Monday, January 15, 2007

Is It Hot In Here, Or Are You Just Stupid?

Last week we mentioned that certain events, ie: the resurgence of the reality based community in Kansas had us worried about the possible renaming of this blog to ironicus minimus.

Turns out we needn't have worried.

The school board in a Seattle suburb has restricted showings of Al Gore's movie on global warming, including requiring that it be balanced with a wildly irrational opposing viewpoint. "We understand it's going to be hard to find a spokesidiot, given that almost anyone who knows anything about it says global warming is real, so we're hoping to get Michael Crichton to come," said board President Ed Barney.

When it was pointed out that Michael Crichton is a writer not a scientist and his book was fiction, not science Barney responded that he was aware of that, but "the kids won't know the difference, and it'll shut the parents up."

The decision was sparked by complaints from parents who said their children were concerned about their future after viewing it at school. "It's the parents' responsibility to tell the kids what facts are," said parent Elmer Dillard. "Not those eggheads in that Gore movie."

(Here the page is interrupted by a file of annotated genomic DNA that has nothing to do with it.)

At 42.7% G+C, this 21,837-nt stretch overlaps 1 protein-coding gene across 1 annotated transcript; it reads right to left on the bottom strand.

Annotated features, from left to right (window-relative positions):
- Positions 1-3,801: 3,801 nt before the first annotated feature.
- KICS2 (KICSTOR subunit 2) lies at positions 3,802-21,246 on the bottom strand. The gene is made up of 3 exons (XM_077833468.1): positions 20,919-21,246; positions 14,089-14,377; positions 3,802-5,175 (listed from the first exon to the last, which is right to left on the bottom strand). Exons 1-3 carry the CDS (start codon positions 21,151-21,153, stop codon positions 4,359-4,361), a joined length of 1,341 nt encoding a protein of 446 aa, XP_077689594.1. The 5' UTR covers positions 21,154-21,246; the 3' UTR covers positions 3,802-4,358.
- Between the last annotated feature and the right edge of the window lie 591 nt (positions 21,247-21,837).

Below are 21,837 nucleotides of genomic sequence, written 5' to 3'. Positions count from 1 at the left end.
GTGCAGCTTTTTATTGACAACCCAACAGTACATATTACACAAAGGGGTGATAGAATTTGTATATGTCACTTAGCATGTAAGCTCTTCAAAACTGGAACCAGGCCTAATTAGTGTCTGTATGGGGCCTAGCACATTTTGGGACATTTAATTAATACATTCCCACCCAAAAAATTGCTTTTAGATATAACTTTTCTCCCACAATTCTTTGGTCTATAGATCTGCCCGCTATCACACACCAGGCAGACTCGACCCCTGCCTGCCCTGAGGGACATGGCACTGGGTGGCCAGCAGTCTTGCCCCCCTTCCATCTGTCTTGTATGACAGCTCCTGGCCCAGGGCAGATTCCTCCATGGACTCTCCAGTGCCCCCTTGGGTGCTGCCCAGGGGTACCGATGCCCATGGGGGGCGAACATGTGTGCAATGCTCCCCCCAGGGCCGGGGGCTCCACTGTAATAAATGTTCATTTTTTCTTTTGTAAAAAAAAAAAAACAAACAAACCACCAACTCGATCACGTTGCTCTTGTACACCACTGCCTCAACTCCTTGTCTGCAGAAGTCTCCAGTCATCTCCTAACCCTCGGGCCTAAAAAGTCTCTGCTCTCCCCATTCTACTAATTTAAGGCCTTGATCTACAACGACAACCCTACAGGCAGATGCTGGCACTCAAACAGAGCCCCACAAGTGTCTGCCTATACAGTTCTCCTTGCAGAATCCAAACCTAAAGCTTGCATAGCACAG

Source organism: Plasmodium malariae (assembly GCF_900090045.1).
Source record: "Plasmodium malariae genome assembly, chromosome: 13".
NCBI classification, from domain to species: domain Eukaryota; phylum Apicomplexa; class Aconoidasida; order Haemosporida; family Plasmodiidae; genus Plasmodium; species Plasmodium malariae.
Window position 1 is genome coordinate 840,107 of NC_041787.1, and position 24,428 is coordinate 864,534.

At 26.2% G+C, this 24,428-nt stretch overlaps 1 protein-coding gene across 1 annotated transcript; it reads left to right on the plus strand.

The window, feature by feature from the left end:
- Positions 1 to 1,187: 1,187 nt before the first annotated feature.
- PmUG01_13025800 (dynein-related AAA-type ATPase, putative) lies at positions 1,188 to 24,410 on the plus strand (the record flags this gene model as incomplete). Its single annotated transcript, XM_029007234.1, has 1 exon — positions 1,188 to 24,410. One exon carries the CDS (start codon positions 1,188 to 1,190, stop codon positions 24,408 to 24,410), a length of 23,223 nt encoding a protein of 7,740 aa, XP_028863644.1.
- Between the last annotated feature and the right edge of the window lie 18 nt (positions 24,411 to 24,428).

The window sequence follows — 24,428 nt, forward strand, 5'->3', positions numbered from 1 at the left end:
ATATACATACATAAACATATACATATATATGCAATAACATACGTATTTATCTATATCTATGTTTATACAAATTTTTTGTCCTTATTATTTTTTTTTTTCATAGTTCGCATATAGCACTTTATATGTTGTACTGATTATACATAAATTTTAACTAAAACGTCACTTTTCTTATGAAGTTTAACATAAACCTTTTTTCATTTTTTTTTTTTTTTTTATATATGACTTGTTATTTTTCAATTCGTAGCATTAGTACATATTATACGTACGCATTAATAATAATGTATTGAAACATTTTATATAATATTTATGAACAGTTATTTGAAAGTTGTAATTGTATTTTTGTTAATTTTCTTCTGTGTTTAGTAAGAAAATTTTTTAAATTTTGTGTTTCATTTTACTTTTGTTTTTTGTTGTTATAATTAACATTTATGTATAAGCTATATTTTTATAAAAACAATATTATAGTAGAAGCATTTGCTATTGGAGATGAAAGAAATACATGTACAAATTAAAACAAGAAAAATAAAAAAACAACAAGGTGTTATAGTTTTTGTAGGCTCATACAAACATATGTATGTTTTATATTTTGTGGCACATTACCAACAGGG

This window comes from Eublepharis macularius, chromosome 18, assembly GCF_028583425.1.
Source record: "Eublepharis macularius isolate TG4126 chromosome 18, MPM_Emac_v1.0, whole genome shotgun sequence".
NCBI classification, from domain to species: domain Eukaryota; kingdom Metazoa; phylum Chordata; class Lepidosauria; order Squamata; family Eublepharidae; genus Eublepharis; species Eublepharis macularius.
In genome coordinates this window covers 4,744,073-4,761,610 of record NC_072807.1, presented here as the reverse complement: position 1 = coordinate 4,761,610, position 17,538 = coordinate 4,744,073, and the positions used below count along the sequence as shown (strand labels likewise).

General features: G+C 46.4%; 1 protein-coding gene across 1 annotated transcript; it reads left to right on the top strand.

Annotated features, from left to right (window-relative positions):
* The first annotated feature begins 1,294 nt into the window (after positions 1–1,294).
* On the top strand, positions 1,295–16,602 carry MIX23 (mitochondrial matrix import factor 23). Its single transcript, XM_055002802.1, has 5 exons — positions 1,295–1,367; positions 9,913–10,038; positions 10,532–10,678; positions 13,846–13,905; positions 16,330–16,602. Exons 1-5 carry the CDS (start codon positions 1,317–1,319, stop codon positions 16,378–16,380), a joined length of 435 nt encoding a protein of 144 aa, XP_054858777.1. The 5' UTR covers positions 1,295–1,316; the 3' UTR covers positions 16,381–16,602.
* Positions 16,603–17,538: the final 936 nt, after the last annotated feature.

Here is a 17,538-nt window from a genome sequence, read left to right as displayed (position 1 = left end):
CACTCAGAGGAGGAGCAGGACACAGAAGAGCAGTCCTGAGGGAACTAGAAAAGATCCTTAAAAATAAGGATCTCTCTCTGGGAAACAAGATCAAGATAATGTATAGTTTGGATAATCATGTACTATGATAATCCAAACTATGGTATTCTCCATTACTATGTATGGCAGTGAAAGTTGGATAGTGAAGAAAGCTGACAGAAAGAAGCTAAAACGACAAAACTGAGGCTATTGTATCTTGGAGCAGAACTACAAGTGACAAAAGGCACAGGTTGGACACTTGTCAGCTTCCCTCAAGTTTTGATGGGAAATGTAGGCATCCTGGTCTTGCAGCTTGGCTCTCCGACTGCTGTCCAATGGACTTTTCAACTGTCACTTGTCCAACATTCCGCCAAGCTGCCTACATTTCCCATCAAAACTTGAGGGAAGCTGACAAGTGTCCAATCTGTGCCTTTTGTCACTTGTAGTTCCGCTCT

"Condoms don't belong in school, and neither does Al Gore," said Frosty Hardison, a parent. When asked why anyone named "Frosty" should be taken seriously, Ms. Hardison replied that her name didn't matter, as she was trying to protect her children, Sparkles and Dimple.

Asked to explain the connection between condoms and global warming, Ms. Hardison replied that there wasn't one. "It's just that sex thing scares me," she told reporters. "Especially with Sparkles, the little slut. Nine years old and already wearing make up."

"We have to ensure that our schools are not being used to politically indoctrinate anyone," said board member Dave Larson, "Well, unless it's political indoctrination we agree with that is." When told that global warming was a scientific issue, not a political one, Mr. Larson replied that he was pretty sure Gore was a democrat.

None has seen the movie. But district policy requires that an opposing view be aired whenever an issue is examined in school that might cause the students to question the status quo. "I am shocked that a school district would come to this decision," Laurie David, a producer of the film, said. "I'm going to write to the Board. Where in Kansas did you say it was?"

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